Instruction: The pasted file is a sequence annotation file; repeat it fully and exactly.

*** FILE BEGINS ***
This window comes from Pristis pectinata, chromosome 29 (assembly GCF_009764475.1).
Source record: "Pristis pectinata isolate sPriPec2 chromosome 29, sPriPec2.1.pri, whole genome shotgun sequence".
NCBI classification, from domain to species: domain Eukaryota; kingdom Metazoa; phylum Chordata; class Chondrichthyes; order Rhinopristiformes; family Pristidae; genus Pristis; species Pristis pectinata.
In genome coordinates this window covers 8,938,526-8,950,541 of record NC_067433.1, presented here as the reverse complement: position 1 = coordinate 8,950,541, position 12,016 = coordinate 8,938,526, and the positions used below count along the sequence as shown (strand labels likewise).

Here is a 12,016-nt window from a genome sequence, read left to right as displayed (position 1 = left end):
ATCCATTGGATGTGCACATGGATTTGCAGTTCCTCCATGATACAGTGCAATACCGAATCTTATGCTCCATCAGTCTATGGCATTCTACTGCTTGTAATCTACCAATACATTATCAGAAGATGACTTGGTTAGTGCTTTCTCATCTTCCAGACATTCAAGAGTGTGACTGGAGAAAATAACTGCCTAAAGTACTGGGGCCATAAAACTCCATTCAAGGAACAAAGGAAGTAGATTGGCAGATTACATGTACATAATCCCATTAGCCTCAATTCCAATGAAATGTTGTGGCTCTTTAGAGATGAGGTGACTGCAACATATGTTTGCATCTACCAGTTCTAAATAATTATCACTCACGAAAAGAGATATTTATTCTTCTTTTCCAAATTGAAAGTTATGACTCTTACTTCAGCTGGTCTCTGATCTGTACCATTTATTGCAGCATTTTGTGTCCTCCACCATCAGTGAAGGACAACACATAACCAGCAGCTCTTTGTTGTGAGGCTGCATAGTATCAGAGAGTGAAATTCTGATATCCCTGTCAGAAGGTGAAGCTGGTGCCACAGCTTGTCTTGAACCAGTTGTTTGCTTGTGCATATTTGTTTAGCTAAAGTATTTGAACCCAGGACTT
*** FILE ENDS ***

This window comes from Pristis pectinata, chromosome 29 (assembly GCF_009764475.1).
Source record: "Pristis pectinata isolate sPriPec2 chromosome 29, sPriPec2.1.pri, whole genome shotgun sequence".
NCBI classification, from domain to species: domain Eukaryota; kingdom Metazoa; phylum Chordata; class Chondrichthyes; order Rhinopristiformes; family Pristidae; genus Pristis; species Pristis pectinata.
In genome coordinates this window covers 8,938,526-8,950,541 of record NC_067433.1, presented here as the reverse complement: position 1 = coordinate 8,950,541, position 12,016 = coordinate 8,938,526, and the positions used below count along the sequence as shown (strand labels likewise).

Here is a 12,016-nt window from a genome sequence, read left to right as displayed (position 1 = left end):
ATCCATTGGATGTGCACATGGATTTGCAGTTCCTCCATGATACAGTGCAATACCGAATCTTATGCTCCATCAGTCTATGGCATTCTACTGCTTGTAATCTACCAATACATTATCAGAAGATGACTTGGTTAGTGCTTTCTCATCTTCCAGACATTCAAGAGTGTGACTGGAGAAAATAACTGCCTAAAGTACTGGGGCCATAAAACTCCATTCAAGGAACAAAGGAAGTAGATTGGCAGATTACATGTACATAATCCCATTAGCCTCAATTCCAATGAAATGTTGTGGCTCTTTAGAGATGAGGTGACTGCAACATATGTTTGCATCTACCAGTTCTAAATAATTATCACTCACGAAAAGAGATATTTATTCTTCTTTTCCAAATTGAAAGTTATGACTCTTACTTCAGCTGGTCTCTGATCTGTACCATTTATTGCAGCATTTTGTGTCCTCCACCATCAGTGAAGGACAACACATAACCAGCAGCTCTTTGTTGTGAGGCTGCATAGTATCAGAGAGTGAAATTCTGATATCCCTGTCAGAAGGTGAAGCTGGTGCCACAGCTTGTCTTGAACCAGTTGTTTGCTTGTGCATATTTGTTTAGCTAAAGTATTTGAACCCAGGACTT